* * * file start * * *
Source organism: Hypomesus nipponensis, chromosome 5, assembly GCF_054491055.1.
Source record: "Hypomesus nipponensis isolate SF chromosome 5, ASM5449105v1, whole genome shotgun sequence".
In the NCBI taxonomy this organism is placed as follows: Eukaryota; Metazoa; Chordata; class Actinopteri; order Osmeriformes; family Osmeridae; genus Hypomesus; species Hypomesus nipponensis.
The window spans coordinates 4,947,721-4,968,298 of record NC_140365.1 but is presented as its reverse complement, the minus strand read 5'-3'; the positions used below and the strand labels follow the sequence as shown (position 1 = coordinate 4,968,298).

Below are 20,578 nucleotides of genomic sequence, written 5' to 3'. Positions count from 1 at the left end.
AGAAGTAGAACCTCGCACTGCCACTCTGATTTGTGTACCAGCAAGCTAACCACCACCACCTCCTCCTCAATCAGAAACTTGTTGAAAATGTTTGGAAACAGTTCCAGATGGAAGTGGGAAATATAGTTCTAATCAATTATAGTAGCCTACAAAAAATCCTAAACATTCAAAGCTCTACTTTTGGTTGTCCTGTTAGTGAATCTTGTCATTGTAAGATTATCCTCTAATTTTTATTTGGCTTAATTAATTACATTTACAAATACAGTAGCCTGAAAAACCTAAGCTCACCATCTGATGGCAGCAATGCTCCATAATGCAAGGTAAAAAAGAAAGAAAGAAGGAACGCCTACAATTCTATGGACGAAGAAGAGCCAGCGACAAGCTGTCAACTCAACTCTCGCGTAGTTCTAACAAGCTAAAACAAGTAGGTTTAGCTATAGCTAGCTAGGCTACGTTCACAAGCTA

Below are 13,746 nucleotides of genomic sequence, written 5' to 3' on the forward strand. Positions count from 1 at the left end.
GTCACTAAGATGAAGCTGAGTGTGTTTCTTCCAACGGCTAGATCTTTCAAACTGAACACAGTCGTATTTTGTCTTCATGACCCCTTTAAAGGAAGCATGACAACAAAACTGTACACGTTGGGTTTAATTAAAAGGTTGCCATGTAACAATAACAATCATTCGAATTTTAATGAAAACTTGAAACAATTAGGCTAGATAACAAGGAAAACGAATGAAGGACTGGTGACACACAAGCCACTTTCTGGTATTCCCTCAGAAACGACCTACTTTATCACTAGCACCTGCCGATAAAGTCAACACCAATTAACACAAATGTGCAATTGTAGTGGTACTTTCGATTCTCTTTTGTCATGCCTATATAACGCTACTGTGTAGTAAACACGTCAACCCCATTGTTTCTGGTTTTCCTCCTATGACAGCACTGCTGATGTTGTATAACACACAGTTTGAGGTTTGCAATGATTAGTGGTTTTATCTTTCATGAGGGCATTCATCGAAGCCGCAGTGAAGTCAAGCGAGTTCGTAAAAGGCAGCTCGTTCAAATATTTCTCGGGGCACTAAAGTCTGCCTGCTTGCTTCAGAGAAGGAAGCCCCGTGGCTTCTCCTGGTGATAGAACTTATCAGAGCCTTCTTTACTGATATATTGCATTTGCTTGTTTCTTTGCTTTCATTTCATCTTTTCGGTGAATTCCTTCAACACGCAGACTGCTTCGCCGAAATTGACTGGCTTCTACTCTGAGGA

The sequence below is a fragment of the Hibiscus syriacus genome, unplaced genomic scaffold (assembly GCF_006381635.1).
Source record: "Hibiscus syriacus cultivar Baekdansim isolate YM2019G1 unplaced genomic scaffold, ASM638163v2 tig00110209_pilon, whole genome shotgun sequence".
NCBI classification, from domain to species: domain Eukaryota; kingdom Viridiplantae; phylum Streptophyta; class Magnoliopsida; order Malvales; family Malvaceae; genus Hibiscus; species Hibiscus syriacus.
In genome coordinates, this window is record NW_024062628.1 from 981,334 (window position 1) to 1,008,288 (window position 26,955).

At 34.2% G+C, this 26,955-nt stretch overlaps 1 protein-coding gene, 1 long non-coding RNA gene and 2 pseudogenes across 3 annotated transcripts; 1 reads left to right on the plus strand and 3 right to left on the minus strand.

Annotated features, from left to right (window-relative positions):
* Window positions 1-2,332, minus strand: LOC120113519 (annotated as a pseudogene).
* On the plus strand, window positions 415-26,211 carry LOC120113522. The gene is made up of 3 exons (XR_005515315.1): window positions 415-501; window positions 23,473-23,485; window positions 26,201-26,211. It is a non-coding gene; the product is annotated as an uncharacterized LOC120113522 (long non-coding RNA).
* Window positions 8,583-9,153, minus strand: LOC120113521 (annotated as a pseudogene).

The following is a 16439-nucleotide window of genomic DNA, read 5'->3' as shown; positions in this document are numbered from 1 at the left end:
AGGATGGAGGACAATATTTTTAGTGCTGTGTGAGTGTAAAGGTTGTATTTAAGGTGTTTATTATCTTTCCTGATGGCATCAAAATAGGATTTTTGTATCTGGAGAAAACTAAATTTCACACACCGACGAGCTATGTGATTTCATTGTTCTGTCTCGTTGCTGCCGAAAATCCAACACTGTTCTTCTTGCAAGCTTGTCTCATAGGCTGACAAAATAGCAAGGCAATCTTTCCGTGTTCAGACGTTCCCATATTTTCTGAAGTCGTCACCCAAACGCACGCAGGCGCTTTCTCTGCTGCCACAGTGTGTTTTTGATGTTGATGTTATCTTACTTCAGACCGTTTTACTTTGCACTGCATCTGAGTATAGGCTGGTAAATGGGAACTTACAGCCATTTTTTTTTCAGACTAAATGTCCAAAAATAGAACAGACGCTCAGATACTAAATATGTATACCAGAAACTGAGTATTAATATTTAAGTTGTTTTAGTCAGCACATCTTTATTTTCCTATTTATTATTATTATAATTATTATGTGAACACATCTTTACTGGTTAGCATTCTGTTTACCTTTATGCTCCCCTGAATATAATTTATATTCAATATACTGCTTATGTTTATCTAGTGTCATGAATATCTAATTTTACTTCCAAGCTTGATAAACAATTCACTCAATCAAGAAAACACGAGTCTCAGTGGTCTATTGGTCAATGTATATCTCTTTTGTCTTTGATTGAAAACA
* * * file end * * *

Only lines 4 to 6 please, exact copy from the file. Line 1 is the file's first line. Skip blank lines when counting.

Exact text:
The window spans coordinates 4,947,721-4,968,298 of record NC_140365.1 but is presented as its reverse complement, the minus strand read 5'-3'; the positions used below and the strand labels follow the sequence as shown (position 1 = coordinate 4,968,298).

Below are 20,578 nucleotides of genomic sequence, written 5' to 3'. Positions count from 1 at the left end.
AGAAGTAGAACCTCGCACTGCCACTCTGATTTGTGTACCAGCAAGCTAACCACCACCACCTCCTCCTCAATCAGAAACTTGTTGAAAATGTTTGGAAACAGTTCCAGATGGAAGTGGGAAATATAGTTCTAATCAATTATAGTAGCCTACAAAAAATCCTAAACATTCAAAGCTCTACTTTTGGTTGTCCTGTTAGTGAATCTTGTCATTGTAAGATTATCCTCTAATTTTTATTTGGCTTAATTAATTACATTTACAAATACAGTAGCCTGAAAAACCTAAGCTCACCATCTGATGGCAGCAATGCTCCATAATGCAAGGTAAAAAAGAAAGAAAGAAGGAACGCCTACAATTCTATGGACGAAGAAGAGCCAGCGACAAGCTGTCAACTCAACTCTCGCGTAGTTCTAACAAGCTAAAACAAGTAGGTTTAGCTATAGCTAGCTAGGCTACGTTCACAAGCTA